Happy Thanksgiving! Yes, I realize that it has been over a week. And yes, I realize that you might not celebrate Thanksgiving. But Thanksgiving is a holiday that should be celebrated no matter where or who you are because the holiday has become a celebration of everything positive and beautiful in life.

This year as Thanksgiving rolled around, I was hit with a wave of loss. I wouldn’t have days off from classes this year. I wouldn’t be heading home to enjoy a day of cooking (in a kitchen with all my favorite tools!). I wouldn’t be on my way to be with family and stuff my face with delicious food for a few hours. As I read all the Facebook statuses saying, “…HOME” or “…one more midterm and then a NYC Thanksgiving!” and one of my personal favorites, “…forgot how soft toilet paper could be” I got a little down.

But, in classic Thanksgiving-style, I remembered that I was in London. I had made a fantastic group of friends that I will miss so much. I got to travel around a continent that I had never seen before my arrival in London. And, I had a chance to show them the American Thanksgiving.

Thanksgiving is my favorite holiday. There are no religious affiliations. In New York, it’s crisp autumn weather. Usually. It means a bit of relaxing–we never drive near the stores on Friday. There is a ton of good food, smiling faces, laughter and happy conversation. And despite not being in the United States, I decided I needed to celebrate Thanksgiving. There were a few hurdles to jump before any turkey could be cut though.

One. Get people to agree to join in the celebration and then convince them to help cook dishes. One person cooking an entire Thanksgiving meal and going to class that same day is not impossible but definitely not fun. End result: a list of desserts. Somehow everyone has baking experience…

Two. Go grocery shopping. My friends and I looked like headless chickens looking for all of our ingredients. We probably should have just abducted a staff member to tell us where everything was. Instead, we chased down a new staff member everytime we got stumped again. I have never appreciated how well I know my grocery store. End result: confusion.

Three. Find a place that will actually fit all of this food. Flat kitchens are a little unwieldy and temperamental. Thank goodness my friend had a kitchen with two ovens and two sinks. We ended up with a guest list of 19 or so and when we were eating, everybody stood. There was no way to sit and eat but this was fine because there was a much more dynamic flow of conversation. End result: lots of fun!

Four. Cook. I have never cooked turkey before and now I was cooking two. This is one I suffered from a minor panic attack. Okay, that is an over-exaggeration. But I definitley was not calm and this is where I am thankful for my parents. I called up my mom and she wasn’t flustered at all. In a completely calm manner she says “You’ll be fine.” Of course, then she messes up a tiny bit and says “And if you mess up, you can always get take out since nothing is actually closed over there.” End result: Thanks, mom.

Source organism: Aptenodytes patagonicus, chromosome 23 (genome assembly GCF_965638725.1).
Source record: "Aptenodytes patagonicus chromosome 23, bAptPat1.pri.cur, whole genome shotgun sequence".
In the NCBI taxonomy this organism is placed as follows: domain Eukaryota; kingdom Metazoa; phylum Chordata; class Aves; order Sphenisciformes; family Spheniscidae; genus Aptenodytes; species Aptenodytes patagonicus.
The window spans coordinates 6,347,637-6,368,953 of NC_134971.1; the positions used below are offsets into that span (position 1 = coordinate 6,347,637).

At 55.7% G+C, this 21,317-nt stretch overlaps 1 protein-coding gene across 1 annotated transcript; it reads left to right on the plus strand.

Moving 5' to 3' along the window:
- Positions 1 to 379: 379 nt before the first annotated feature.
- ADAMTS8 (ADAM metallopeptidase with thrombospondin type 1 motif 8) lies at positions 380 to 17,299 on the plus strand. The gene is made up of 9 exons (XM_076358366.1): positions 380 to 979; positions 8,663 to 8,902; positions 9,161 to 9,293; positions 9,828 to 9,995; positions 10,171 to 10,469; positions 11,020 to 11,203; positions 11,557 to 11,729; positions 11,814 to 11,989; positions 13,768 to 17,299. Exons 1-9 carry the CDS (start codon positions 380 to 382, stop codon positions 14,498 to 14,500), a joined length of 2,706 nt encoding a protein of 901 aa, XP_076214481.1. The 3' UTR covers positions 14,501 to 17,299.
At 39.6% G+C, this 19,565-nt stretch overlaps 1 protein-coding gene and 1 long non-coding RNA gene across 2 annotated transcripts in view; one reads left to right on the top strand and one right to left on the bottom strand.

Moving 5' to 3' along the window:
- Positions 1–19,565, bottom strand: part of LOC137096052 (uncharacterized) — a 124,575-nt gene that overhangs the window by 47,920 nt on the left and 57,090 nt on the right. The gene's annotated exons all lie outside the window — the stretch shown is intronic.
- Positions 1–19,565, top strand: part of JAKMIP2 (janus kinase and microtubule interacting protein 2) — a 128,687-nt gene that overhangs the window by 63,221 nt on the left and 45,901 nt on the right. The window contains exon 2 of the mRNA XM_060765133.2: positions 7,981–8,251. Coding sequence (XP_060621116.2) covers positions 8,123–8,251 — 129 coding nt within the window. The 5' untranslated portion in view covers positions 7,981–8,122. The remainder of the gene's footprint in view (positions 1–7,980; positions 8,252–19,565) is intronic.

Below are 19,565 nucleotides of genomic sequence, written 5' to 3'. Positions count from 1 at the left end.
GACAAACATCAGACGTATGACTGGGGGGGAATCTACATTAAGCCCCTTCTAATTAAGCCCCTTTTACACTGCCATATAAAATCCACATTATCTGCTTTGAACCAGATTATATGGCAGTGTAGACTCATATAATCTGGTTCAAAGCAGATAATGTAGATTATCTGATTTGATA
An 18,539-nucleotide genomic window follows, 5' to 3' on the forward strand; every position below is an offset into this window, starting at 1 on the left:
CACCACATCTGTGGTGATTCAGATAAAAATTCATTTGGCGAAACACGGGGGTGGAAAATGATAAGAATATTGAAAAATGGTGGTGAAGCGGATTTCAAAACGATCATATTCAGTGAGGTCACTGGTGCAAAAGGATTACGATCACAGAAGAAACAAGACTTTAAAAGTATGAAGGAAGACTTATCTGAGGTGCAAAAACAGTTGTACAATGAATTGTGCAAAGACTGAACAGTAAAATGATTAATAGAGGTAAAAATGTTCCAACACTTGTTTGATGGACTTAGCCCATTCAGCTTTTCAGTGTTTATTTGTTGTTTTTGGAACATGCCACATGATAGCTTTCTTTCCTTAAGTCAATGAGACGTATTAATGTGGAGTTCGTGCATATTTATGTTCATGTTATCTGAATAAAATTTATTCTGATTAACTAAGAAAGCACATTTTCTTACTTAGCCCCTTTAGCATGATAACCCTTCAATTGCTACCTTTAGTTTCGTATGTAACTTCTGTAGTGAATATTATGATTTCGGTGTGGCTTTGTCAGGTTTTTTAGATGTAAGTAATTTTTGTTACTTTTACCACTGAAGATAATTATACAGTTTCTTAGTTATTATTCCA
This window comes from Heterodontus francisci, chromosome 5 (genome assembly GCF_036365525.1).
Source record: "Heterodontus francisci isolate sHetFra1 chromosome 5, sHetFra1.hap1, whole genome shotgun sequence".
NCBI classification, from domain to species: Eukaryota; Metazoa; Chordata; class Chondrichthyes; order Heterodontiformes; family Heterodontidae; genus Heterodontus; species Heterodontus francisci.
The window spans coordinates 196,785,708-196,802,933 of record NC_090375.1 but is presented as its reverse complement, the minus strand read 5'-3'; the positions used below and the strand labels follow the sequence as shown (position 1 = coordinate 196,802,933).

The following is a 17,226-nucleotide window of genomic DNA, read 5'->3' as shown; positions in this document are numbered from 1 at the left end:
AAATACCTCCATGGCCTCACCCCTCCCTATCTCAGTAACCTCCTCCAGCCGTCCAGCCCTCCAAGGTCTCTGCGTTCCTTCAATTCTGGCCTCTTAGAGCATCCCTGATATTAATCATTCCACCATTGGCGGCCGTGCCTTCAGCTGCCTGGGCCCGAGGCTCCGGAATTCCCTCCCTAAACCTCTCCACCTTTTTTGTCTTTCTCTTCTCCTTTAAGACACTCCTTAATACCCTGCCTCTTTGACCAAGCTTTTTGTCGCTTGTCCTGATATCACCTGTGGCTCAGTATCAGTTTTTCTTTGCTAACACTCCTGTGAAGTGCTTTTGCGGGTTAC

Five. Eat. Duh.

At the end of the day, we ended up with a feast. Two turkeys, two green bean casseroles, one giant potato casserole, two giant bowls of cranberry sauce, two bowls of gravy, two batches of mashed potatoes and stuffing covered the table. Did I mention that we had already been snacking on cheese & crackers? And nobody can forget that there was an entire fridge full of desserts. And all of this was done by a group of students studying at a university in London. Did we have all the cooking utensils or skills of other Thanksgiving cooks in the past? Most definitely not. Did we have a fantastic meal? YES.

I am thankful that I got to cook my first Thanksgiving for such an awesome group of people. And even if none of us are celebrating Thanksgiving for the reason that it was begun, we are definitely celebrating properly. We are enjoying a feast made by each other, for each other, with each other. This Thanksgiving became a celebration of each other and our limited but fantastic time together. I am thankful for my family and friends back home and hope that I can something similar with them in the future. But my group of friends here have made my London experience perfect in every way. It is only fitting that I celebrate my Thanksgiving with them. Thank you. Also, thank you for finishing almost all of the food!

Travelers, even if you don’t have a giant meal on the last Thursday of November, have at least one meal a year where you celebrate everything beautiful in your life. It brings a smile to everyone’s face and creates a memory to cherish.